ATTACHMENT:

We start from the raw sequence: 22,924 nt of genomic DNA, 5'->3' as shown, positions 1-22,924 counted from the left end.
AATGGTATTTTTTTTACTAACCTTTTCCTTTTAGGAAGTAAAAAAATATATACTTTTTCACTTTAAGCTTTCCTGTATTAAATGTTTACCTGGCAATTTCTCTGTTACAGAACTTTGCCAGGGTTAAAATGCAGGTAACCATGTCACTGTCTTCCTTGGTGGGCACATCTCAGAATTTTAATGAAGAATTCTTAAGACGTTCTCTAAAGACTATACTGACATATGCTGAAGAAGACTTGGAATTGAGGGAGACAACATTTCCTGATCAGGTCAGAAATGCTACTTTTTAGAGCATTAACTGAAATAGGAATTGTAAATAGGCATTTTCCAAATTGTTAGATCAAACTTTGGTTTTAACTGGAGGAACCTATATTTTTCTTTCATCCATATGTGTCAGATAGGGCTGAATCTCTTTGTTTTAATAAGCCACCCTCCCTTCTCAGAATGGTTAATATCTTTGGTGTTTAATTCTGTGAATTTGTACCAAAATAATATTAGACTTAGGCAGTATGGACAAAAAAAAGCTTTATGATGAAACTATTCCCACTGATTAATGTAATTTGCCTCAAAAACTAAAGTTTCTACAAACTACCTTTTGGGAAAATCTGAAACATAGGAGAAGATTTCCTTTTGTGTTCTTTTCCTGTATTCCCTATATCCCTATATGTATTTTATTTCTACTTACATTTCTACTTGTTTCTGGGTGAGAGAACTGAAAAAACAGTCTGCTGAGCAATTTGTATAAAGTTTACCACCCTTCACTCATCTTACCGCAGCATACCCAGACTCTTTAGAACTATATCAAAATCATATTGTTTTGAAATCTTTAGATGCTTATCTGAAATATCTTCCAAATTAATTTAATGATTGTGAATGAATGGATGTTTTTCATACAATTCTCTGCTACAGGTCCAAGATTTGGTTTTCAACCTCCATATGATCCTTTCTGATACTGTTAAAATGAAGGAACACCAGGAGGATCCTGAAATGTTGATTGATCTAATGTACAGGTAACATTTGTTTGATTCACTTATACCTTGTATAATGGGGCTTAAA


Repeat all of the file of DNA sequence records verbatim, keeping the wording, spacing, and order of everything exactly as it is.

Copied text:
We start from the raw sequence: 22,924 nt of genomic DNA, 5'->3' as shown, positions 1-22,924 counted from the left end.
AATGGTATTTTTTTTACTAACCTTTTCCTTTTAGGAAGTAAAAAAATATATACTTTTTCACTTTAAGCTTTCCTGTATTAAATGTTTACCTGGCAATTTCTCTGTTACAGAACTTTGCCAGGGTTAAAATGCAGGTAACCATGTCACTGTCTTCCTTGGTGGGCACATCTCAGAATTTTAATGAAGAATTCTTAAGACGTTCTCTAAAGACTATACTGACATATGCTGAAGAAGACTTGGAATTGAGGGAGACAACATTTCCTGATCAGGTCAGAAATGCTACTTTTTAGAGCATTAACTGAAATAGGAATTGTAAATAGGCATTTTCCAAATTGTTAGATCAAACTTTGGTTTTAACTGGAGGAACCTATATTTTTCTTTCATCCATATGTGTCAGATAGGGCTGAATCTCTTTGTTTTAATAAGCCACCCTCCCTTCTCAGAATGGTTAATATCTTTGGTGTTTAATTCTGTGAATTTGTACCAAAATAATATTAGACTTAGGCAGTATGGACAAAAAAAAGCTTTATGATGAAACTATTCCCACTGATTAATGTAATTTGCCTCAAAAACTAAAGTTTCTACAAACTACCTTTTGGGAAAATCTGAAACATAGGAGAAGATTTCCTTTTGTGTTCTTTTCCTGTATTCCCTATATCCCTATATGTATTTTATTTCTACTTACATTTCTACTTGTTTCTGGGTGAGAGAACTGAAAAAACAGTCTGCTGAGCAATTTGTATAAAGTTTACCACCCTTCACTCATCTTACCGCAGCATACCCAGACTCTTTAGAACTATATCAAAATCATATTGTTTTGAAATCTTTAGATGCTTATCTGAAATATCTTCCAAATTAATTTAATGATTGTGAATGAATGGATGTTTTTCATACAATTCTCTGCTACAGGTCCAAGATTTGGTTTTCAACCTCCATATGATCCTTTCTGATACTGTTAAAATGAAGGAACACCAGGAGGATCCTGAAATGTTGATTGATCTAATGTACAGGTAACATTTGTTTGATTCACTTATACCTTGTATAATGGGGCTTAAA